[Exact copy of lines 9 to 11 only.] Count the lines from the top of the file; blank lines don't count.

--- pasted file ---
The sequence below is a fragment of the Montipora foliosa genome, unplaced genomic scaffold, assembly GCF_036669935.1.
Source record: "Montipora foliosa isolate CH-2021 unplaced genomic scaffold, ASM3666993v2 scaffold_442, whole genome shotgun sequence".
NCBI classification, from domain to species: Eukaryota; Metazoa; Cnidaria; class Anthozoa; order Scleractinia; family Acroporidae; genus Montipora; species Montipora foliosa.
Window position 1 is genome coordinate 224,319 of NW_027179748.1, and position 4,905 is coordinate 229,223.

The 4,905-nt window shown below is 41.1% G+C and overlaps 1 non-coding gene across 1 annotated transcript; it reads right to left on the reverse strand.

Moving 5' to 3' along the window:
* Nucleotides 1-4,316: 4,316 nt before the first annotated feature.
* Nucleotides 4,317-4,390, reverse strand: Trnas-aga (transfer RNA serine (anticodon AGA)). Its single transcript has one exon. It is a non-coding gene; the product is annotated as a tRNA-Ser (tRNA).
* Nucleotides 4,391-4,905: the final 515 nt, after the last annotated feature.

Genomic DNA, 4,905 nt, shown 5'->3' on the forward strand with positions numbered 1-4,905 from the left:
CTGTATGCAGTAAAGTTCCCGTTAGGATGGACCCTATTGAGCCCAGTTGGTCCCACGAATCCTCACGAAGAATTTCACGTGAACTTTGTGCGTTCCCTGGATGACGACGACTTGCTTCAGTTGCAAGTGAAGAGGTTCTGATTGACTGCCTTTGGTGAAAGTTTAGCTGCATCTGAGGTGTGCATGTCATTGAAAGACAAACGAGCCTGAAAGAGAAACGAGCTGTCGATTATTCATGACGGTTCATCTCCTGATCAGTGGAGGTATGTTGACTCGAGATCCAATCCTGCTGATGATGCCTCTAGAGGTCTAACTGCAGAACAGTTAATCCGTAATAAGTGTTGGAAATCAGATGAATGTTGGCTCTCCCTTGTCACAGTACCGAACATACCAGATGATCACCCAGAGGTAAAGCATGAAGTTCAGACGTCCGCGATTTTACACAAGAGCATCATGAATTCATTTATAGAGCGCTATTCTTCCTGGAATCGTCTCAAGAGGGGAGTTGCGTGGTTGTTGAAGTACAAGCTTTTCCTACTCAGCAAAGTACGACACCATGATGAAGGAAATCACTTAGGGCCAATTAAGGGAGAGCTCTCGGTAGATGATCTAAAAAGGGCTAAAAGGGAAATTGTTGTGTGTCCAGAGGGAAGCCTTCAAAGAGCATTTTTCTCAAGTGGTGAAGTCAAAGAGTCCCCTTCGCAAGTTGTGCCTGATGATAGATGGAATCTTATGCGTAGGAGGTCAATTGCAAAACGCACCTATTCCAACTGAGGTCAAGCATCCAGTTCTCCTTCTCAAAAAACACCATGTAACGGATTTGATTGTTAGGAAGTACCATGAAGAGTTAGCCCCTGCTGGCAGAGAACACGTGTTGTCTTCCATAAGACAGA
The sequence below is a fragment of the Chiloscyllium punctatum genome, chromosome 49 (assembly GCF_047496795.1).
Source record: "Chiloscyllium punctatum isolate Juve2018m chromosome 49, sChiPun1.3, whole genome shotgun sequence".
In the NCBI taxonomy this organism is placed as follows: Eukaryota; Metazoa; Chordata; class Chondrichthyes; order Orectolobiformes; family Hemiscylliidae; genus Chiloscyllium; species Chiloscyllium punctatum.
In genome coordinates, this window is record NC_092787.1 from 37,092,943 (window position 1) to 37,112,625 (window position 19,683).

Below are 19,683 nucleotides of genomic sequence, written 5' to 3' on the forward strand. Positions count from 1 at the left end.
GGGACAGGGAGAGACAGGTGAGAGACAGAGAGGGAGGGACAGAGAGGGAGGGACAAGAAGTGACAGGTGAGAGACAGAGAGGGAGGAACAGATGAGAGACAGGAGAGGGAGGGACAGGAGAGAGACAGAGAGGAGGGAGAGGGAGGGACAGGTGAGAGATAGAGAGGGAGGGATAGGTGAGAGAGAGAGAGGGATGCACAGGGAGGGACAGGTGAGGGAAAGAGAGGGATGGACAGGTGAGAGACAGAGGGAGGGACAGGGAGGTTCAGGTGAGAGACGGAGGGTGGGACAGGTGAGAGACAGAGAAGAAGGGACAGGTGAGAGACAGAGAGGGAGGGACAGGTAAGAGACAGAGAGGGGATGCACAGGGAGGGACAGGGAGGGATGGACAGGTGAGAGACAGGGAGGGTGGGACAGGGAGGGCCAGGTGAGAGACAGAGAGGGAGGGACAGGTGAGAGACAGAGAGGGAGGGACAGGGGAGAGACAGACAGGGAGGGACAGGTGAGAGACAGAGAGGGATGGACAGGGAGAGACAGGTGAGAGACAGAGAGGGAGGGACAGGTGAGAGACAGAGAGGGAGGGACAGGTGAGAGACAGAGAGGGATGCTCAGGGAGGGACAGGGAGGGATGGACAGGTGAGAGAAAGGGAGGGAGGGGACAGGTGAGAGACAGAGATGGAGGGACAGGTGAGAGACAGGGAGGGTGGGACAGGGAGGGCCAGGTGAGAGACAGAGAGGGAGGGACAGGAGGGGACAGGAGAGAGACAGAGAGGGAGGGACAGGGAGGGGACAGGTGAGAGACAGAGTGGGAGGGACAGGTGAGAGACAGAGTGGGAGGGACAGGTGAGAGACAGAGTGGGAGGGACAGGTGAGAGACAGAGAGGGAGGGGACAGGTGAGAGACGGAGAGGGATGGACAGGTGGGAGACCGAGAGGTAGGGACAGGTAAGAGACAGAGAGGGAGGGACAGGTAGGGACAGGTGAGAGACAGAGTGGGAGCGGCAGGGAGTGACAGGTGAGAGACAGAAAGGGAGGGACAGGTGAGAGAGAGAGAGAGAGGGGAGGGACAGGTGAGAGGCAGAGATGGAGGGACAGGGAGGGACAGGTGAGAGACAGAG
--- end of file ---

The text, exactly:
* Nucleotides 4,391-4,905: the final 515 nt, after the last annotated feature.

Genomic DNA, 4,905 nt, shown 5'->3' on the forward strand with positions numbered 1-4,905 from the left:
CTGTATGCAGTAAAGTTCCCGTTAGGATGGACCCTATTGAGCCCAGTTGGTCCCACGAATCCTCACGAAGAATTTCACGTGAACTTTGTGCGTTCCCTGGATGACGACGACTTGCTTCAGTTGCAAGTGAAGAGGTTCTGATTGACTGCCTTTGGTGAAAGTTTAGCTGCATCTGAGGTGTGCATGTCATTGAAAGACAAACGAGCCTGAAAGAGAAACGAGCTGTCGATTATTCATGACGGTTCATCTCCTGATCAGTGGAGGTATGTTGACTCGAGATCCAATCCTGCTGATGATGCCTCTAGAGGTCTAACTGCAGAACAGTTAATCCGTAATAAGTGTTGGAAATCAGATGAATGTTGGCTCTCCCTTGTCACAGTACCGAACATACCAGATGATCACCCAGAGGTAAAGCATGAAGTTCAGACGTCCGCGATTTTACACAAGAGCATCATGAATTCATTTATAGAGCGCTATTCTTCCTGGAATCGTCTCAAGAGGGGAGTTGCGTGGTTGTTGAAGTACAAGCTTTTCCTACTCAGCAAAGTACGACACCATGATGAAGGAAATCACTTAGGGCCAATTAAGGGAGAGCTCTCGGTAGATGATCTAAAAAGGGCTAAAAGGGAAATTGTTGTGTGTCCAGAGGGAAGCCTTCAAAGAGCATTTTTCTCAAGTGGTGAAGTCAAAGAGTCCCCTTCGCAAGTTGTGCCTGATGATAGATGGAATCTTATGCGTAGGAGGTCAATTGCAAAACGCACCTATTCCAACTGAGGTCAAGCATCCAGTTCTCCTTCTCAAAAAACACCATGTAACGGATTTGATTGTTAGGAAGTACCATGAAGAGTTAGCCCCTGCTGGCAGAGAACACGTGTTGTCTTCCATAAGACAGA